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Research manager recruitment hampered by lack of role clarity

Image: Craig Nicholson for Research Professional News

Inorms 2023: Even well-established research management offices struggle to attract and retain staff, conference hears

The lack of clarity around, and understanding of, what research managers and administrators do is hampering recruitment and retention of RMAs, the annual conference of the International Network of Research Management Societies has heard.

Gem Brown, head of grant management in the Nuffield Department of Medicine at the University of Oxford in the UK (pictured second from left), told the Inorms conference in Durban, South Africa, on 31 May that her unit manages grants worth around £200 million, but nevertheless struggles to recruit and retain RMAs.

Recruiting new RMAs is one of the toughest parts of her role, Brown said. “The challenge is explaining what research management is,” even to professional recruiters, she explained.

In addition, a lack of opportunities for professional development can lead to research management and administration being “a transitional role”, she said in the panel session focused on professionalisation, adding that her unit suffers from “high turnover”.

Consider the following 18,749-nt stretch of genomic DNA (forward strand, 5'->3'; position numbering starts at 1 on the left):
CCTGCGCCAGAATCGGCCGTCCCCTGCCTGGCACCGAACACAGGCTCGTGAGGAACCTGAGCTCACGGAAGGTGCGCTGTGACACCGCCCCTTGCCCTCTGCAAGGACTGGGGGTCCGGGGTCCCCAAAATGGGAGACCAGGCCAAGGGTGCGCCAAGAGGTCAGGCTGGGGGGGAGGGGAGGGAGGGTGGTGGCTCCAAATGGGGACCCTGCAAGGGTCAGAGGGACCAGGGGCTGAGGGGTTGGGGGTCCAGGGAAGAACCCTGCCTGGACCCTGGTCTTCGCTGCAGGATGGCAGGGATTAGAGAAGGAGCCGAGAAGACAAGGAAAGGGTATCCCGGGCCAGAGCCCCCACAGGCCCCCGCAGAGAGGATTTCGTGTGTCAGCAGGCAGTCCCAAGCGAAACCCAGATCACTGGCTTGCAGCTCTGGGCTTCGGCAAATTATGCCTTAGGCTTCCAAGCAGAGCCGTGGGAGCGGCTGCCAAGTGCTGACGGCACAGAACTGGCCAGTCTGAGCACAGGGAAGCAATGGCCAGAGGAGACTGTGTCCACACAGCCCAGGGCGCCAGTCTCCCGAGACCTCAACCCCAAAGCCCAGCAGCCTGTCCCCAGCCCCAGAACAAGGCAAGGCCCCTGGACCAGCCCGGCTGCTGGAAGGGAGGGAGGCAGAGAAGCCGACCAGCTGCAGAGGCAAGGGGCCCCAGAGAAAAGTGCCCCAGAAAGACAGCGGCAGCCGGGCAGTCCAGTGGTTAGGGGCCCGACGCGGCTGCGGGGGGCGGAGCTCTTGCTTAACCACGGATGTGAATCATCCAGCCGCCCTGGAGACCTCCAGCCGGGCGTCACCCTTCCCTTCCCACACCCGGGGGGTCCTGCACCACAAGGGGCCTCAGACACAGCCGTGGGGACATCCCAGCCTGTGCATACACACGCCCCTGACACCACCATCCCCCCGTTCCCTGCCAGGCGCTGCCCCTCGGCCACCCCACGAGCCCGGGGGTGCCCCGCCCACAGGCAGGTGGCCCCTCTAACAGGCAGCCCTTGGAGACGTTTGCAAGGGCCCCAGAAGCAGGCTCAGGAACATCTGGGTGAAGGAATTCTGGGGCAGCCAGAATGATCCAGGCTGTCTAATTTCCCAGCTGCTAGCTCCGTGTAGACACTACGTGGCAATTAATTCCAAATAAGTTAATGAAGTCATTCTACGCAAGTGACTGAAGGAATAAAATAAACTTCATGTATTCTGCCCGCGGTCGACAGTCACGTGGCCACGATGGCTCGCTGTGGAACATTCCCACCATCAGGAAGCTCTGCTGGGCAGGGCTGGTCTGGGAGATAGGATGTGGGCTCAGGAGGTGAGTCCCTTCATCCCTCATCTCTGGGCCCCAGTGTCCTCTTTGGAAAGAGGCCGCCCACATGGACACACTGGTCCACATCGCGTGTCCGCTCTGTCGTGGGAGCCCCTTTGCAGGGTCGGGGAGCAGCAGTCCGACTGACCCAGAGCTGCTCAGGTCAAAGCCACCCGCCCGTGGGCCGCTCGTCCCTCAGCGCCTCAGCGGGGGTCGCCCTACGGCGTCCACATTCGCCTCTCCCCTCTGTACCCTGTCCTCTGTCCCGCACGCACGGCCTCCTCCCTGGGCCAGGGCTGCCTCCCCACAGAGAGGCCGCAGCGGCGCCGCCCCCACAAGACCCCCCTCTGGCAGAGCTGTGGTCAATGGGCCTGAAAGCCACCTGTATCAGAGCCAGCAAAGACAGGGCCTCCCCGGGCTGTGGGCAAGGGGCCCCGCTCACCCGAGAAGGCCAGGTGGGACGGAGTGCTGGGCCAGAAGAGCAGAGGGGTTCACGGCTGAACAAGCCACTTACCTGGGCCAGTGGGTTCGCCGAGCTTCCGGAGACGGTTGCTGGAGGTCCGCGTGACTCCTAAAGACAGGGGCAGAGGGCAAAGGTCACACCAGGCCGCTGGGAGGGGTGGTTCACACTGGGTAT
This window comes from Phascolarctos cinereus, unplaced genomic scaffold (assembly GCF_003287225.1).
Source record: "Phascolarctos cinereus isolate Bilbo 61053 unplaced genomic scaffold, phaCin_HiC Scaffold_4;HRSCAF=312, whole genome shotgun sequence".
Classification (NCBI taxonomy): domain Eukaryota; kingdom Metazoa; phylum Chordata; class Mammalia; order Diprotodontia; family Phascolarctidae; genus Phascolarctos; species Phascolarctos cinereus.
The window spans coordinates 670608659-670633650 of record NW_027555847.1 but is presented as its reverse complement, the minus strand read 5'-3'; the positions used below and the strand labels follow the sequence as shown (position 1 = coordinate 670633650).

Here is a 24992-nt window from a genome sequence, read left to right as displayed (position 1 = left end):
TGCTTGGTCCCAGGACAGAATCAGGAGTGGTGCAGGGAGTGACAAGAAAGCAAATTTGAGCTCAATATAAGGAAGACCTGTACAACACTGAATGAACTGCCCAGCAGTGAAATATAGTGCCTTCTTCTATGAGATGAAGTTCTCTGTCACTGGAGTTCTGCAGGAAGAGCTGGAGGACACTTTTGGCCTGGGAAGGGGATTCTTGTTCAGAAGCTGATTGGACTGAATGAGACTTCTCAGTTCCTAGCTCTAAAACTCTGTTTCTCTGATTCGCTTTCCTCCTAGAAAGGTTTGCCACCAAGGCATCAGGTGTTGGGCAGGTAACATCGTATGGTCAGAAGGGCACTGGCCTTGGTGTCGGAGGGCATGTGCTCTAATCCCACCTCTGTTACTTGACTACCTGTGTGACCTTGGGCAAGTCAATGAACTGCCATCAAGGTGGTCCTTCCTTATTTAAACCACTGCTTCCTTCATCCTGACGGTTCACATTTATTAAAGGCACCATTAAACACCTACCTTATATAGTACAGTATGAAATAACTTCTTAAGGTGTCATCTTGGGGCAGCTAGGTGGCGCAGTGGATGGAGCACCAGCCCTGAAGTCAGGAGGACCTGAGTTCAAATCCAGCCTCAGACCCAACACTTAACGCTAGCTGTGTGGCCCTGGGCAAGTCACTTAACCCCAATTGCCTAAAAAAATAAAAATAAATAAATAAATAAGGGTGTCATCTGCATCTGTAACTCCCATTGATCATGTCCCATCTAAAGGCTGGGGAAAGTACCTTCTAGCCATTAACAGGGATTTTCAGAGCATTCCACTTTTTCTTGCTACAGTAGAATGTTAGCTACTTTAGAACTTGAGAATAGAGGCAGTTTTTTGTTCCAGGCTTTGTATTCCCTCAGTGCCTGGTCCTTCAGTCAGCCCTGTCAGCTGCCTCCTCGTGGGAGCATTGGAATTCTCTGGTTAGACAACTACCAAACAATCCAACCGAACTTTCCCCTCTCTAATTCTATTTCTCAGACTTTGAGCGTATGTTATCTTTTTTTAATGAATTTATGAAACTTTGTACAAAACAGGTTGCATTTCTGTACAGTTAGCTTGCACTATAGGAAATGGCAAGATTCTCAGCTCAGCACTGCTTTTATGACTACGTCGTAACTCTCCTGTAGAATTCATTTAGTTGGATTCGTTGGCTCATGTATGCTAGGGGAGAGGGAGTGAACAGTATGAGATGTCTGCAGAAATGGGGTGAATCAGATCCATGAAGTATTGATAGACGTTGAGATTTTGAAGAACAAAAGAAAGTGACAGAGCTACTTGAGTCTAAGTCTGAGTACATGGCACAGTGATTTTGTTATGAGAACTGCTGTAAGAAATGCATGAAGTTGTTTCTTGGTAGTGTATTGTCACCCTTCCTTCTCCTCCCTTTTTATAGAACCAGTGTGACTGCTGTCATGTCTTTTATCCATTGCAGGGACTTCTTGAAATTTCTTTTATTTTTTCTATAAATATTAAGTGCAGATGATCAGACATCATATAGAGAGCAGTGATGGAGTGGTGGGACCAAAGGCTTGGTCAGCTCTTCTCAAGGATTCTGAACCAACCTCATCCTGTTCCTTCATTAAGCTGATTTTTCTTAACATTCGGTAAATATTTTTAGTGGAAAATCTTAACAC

To overcome these challenges, Brown said, she aims to recruit people with transferable and “soft” skills, such as a mindset that is well-suited to working as part of a team. She has also created an apprenticeship scheme as a way of developing new RMAs who have an inbuilt understanding of the profession.

Partnership rather than service

Convincing researchers of the importance of research management is another challenge, Brown said, but added that younger researchers are more likely to see their work with RMAs as a “partnership” rather than a “service”.

Another speaker in the session, Pamisha Pillay (pictured centre), who is director of research support at Wits Enterprise, a research management office in the University of the Witwatersrand in South Africa, said that research management and administration in South Africa has struggled to standardise training for the profession due to the diversity of experience of new recruits.

But she said that the Southern African Research and Innovation Management Association has recently developed a professional competency framework setting out nine main competence areas for the profession, and that this was expected to help with recruitment and development once it has time to become more widely adopted.

Research Professional News is media partner for the Inorms 2023 conference in Durban. Read all of the coverage here.